When BaNaNaS was added back in OpenTTD 0.7, it was done via a custom TCP protocol. Very quickly we found out that it was bandwidth hungry and we needed a good way to distribute this load.

HTTP was added in OpenTTD 1.0 for this goal and most downloads you do today are actually done via HTTP. But, as HTTP is less and less common these days, and more and more companies start to block communication over HTTP, it was time to implement HTTPS.

Where our HTTP downloader was a custom build, with all problems that come with it, for HTTPS we use either WinHttp (Windows) or libcurl (Linux / MacOS). This means that someone else took care of all the complexity of downloads via HTTPS and we have a simple interface to download a file.

With this change we hope many more people can download BaNaNaS content via HTTPS (instead of TCP); this is not only a lot quicker (as HTTPS uses Cloudflare, which ensures downloads come from a local Point of Presence (POP)), it is also a lot cheaper for us if you do.

BaNaNaS bandwidth bill

Hooking in to the above, the move to HTTPS also has another goal: about 10% of our bandwidth for BaNaNaS is till this day done via TCP. Although the HTTP(S) downloads are free of charge (thanks to Cloudflare), the TCP downloads are not.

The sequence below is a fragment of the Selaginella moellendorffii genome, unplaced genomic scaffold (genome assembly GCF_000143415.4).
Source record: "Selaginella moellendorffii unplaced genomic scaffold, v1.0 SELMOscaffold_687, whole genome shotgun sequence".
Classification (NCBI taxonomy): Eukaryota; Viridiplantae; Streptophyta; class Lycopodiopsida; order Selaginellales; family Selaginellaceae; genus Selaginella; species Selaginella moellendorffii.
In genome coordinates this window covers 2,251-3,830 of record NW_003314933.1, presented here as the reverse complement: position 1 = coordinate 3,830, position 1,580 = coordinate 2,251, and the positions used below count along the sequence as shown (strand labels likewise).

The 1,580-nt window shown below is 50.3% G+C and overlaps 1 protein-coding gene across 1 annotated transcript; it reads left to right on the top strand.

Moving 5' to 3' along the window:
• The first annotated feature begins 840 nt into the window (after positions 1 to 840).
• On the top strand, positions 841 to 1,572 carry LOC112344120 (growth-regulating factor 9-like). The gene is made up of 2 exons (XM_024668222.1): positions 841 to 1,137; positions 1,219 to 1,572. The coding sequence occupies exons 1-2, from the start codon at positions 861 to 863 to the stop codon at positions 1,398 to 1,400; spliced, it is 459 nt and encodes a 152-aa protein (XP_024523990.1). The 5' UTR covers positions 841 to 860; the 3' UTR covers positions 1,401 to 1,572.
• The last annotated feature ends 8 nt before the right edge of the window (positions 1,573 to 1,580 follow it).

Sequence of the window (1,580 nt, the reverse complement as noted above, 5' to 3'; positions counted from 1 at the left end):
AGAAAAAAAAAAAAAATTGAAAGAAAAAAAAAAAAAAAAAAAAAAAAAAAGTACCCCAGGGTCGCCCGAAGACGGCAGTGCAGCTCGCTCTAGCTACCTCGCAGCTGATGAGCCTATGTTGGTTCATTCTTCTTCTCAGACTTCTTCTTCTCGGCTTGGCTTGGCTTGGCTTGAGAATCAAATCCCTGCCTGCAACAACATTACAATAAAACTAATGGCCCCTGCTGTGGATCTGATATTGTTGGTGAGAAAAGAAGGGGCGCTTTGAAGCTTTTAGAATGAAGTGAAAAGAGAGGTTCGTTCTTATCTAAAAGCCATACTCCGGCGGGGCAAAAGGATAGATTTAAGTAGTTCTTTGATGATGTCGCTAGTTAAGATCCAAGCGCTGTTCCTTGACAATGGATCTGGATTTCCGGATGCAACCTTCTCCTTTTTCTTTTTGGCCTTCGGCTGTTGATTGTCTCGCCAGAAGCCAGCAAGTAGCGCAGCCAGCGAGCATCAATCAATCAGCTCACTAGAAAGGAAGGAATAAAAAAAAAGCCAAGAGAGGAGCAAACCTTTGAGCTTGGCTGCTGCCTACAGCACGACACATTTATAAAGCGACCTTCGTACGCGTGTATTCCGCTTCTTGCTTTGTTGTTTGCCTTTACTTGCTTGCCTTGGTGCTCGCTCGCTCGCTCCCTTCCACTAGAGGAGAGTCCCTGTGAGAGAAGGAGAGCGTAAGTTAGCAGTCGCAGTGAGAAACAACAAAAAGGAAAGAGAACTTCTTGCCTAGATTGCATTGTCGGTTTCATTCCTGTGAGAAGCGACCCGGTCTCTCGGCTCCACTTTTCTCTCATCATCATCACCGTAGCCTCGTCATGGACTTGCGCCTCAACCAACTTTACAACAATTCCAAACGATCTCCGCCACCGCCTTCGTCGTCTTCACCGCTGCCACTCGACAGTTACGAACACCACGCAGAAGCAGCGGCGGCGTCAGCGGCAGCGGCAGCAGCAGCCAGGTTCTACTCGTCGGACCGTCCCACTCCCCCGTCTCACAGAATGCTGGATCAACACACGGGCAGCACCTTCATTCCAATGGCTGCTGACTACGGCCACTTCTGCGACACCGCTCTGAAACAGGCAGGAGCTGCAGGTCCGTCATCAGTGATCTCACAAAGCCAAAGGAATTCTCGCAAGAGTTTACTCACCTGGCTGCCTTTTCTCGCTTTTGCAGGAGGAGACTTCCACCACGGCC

To be more exact, as they are served by AWS, it costs 0.90 dollar per GB transferred. And this grows to a large number very quickly; over 50% of our monthly bill is only for BaNaNaS downloads traffic.

Now there are many ways to mitigate this, ranging from “migrate away from AWS” to “just disable TCP downloads”. But for now, I have good hope that the change to HTTPS will move even more traffic away from TCP. Related to that, we also removed the setting that forced usage of TCP over HTTPS: OpenTTD now always tries HTTPS first; and only if that fails, it falls back to TCP. Hopefully that sufficiently reduces the bandwidth bill.

If not, we will need to take action on this. I keep hoping Cloudflare releases the ability to route TCP (and not just HTTP(S)) via their infrastructure; they keep teasing this in their blog-posts, but they have since 2021. So at a certain point I have to give up that hope and find a better solution myself.